Midway through Platoon (1986), Oliver Stone’s classic film about the Vietnam War, a brash private reassures a squad mate assigned to share his foxhole, “Don’t you worry, Junior. You’re hanging with Audie Murphy here, my man!” He doesn’t have to explain the name—or the reputation—he’s evoking. The squad mate knows. The audience knows. Audie Murphy was well-known as the most highly decorated American soldier of World War II—indeed, in the entire military history of the United States. He was practically a household name before the war’s end, and his fame skyrocketed after the debut of To Hell and Back, the 1955 film based on Murphy’s 1949 memoir. To Hell and Back was autobiographical in a different sense as well, for in it Murphy played himself.
Contrary to common belief, To Hell and Back was not the soldier-turned-actor’s first film. Soon after the war, he had been discovered by James Cagney, who perceived a star quality in the slightly-built 20-year-old with a demeanor at once soft-spoken and uncompromising. It took time, but parts came Murphy’s way; To Hell and Back was actually his 16th onscreen appearance.
It was also his most personal film, and he approached it very differently from his previous productions, like the Western films in which he frequently appeared. Murphy had a reputation for being easygoing, but with To Hell and Back he was much more hands-on, serving as an uncredited technical adviser and making crucial casting decisions. He insisted that the script reflect the experience of all infantrymen, not just his own. “I’ve always felt their story should be told,” said Murphy. “I just play a part in it.” He knew that the audience would include thousands of veterans, noting, “There’s going to be one hell of a jury looking at this film and reviewing it out front.”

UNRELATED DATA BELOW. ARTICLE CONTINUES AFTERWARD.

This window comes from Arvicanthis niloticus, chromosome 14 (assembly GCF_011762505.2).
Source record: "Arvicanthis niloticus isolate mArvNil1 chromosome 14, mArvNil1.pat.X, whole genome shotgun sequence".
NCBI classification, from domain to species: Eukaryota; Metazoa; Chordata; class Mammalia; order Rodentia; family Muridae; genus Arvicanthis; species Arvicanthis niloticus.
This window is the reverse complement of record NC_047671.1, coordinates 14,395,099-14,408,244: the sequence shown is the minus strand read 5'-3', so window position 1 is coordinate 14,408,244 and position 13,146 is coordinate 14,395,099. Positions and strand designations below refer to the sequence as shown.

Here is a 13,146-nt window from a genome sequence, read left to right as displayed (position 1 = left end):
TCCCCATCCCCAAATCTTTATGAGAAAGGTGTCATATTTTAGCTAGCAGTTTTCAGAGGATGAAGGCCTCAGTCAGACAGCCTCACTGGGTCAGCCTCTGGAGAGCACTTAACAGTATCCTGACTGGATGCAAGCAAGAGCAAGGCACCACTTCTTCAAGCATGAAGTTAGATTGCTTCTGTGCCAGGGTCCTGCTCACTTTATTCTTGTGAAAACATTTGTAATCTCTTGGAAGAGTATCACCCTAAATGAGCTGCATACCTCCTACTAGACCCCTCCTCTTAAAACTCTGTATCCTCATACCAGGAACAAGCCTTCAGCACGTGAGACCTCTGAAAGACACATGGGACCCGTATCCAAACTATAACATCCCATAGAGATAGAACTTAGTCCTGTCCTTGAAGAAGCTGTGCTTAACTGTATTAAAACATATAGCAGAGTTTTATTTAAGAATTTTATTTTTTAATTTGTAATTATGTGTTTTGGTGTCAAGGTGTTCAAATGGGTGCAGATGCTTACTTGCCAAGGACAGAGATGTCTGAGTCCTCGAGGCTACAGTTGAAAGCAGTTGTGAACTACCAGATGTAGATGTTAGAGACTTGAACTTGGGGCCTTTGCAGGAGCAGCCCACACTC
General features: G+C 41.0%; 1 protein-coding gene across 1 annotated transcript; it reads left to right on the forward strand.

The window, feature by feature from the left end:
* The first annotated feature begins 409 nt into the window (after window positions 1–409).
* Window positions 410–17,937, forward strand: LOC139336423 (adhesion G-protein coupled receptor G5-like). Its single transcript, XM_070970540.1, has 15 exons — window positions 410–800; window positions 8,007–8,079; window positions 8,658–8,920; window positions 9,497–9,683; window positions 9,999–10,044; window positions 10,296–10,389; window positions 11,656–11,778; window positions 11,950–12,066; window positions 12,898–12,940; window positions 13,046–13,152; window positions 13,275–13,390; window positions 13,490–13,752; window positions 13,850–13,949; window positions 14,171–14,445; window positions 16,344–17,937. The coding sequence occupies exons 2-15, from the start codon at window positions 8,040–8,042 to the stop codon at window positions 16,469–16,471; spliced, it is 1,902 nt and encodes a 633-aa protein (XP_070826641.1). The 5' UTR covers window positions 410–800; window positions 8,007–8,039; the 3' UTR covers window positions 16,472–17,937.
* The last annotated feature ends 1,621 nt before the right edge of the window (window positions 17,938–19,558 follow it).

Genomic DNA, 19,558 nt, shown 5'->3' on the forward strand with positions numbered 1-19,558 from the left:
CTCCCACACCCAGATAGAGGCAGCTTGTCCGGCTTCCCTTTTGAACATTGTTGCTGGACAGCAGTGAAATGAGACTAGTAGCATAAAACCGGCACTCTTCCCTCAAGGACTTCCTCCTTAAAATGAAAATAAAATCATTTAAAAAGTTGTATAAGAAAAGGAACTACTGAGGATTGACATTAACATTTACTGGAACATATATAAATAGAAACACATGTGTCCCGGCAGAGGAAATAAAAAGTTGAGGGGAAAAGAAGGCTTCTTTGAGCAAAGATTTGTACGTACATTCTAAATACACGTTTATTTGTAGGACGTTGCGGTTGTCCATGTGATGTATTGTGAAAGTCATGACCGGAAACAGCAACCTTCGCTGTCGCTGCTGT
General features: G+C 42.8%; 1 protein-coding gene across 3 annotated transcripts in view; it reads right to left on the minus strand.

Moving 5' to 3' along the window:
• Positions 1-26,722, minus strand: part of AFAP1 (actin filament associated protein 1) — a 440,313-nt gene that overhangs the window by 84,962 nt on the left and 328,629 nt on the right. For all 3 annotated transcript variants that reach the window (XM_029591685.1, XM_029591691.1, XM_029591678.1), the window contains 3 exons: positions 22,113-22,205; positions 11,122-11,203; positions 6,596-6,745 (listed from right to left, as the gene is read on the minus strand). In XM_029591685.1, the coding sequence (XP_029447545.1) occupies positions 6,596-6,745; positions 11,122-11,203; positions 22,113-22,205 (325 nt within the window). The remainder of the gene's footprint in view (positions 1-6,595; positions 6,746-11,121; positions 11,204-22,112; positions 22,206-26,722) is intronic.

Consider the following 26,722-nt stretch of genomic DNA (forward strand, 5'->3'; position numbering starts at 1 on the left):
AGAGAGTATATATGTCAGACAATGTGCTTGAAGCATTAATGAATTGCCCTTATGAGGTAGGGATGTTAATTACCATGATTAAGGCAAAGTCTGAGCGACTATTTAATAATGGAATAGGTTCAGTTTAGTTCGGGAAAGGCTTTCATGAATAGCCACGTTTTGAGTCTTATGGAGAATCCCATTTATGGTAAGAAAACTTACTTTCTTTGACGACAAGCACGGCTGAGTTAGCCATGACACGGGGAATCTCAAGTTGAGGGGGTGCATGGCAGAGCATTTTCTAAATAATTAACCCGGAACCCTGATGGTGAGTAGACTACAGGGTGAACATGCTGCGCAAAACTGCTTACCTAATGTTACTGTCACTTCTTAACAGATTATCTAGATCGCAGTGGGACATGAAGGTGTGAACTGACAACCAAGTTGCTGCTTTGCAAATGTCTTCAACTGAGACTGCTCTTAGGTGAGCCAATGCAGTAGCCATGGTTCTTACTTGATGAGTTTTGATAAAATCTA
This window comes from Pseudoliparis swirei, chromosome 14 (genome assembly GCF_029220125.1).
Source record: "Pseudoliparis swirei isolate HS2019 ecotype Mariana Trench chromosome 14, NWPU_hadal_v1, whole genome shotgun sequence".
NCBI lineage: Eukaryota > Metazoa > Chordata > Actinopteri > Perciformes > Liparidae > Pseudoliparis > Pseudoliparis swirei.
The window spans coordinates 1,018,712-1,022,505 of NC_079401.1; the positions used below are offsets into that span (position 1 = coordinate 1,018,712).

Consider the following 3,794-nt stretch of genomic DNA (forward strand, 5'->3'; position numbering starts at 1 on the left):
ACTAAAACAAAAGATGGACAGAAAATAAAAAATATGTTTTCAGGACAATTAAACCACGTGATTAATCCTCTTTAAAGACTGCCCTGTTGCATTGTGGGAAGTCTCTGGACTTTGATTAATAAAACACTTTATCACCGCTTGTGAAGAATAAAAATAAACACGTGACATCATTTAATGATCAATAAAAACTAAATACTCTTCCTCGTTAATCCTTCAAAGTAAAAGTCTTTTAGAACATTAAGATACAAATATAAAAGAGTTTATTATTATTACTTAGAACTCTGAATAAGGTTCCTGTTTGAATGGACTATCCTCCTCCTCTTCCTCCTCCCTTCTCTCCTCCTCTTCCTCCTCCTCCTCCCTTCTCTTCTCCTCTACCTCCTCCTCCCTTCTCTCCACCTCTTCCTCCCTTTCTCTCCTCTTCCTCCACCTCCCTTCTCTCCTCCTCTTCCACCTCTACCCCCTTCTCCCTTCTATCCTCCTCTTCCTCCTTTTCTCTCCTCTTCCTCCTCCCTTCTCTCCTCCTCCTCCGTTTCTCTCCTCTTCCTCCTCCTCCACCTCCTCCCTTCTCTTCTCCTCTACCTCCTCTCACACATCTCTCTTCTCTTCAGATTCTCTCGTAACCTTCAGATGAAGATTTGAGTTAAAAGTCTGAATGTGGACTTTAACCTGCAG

To Hell and Back was shot in 1954, primarily at the U.S. Army base at Fort Lewis, Washington, which provided lavish assistance in the form of tanks, trucks, and other vehicles. Nonetheless, the battle sequences made Murphy uneasy. They seemed like pale imitations of reality—“powder-puff battle,” he observed. The scenes made him uneasy for another reason as well because they sometimes caused his actual combat experiences to come flooding back. “Your mind plays back something that you don’t want to hear or see or feel again,” he said. Director Jesse Hibbs noted in combat scenes that Murphy “didn’t seem to think about acting. There was a primitive alertness about him…. He reacted to every explosion and every sound of machine-gun fire instinctively.”
Although Murphy displayed heroism on many battlefields, two incidents did more than any others to make him America’s most decorated soldier. In one of them, Murphy seized a captured German machine gun and used it to wipe out 22 enemies. He did this partially in reaction to the death of his best friend, Lattie Tipton, called “Brandon” in the film. Brandon was played by Charles Drake, whom Murphy selected because they had been in previous films together and Drake reminded him of Tipton. Murphy had trouble nerving himself to relive the death of his friend, and Hibbs had to delay shooting the scene until Murphy could handle it. When filming began, Hibbs felt as though “Audie wasn’t doing much acting in it. He played it as he felt it. His lips were quivering and his eyes filled…. When Charles Drake was hit and cried out ‘Murphy’—Audie wasn’t acting from there on.”
Murphy’s other great battlefield feat occurred in the Colmar Pocket in France, when he climbed aboard a blazing tank destroyer, manned its machine gun, and singlehandedly fought off two reinforced companies of German infantry. In the film, the scene is so incredible that it would have come across as outlandish if the audience did not already know that Murphy had experienced it in real life. Even then, it had moments that seemed more like Hollywood than reality. At one point Murphy calls in artillery fire, and the Fire Direction Center asks just how close the Germans are to his position. “Hold the phone, and I’ll let you talk to them!” he replies. Yet during the battle, Murphy had made that very retort.
To Hell and Back’s final scene shows Murphy receiving the Medal of Honor. Murphy hated the scene and wanted to kill it. Most viewers would be aware of that outcome, he reasoned. “And for the others, the events will speak for themselves.” It took two whole days for director Hibbs to persuade Murphy that a film about America’s most decorated hero could only end with his being awarded the greatest honor his country had to give. ✯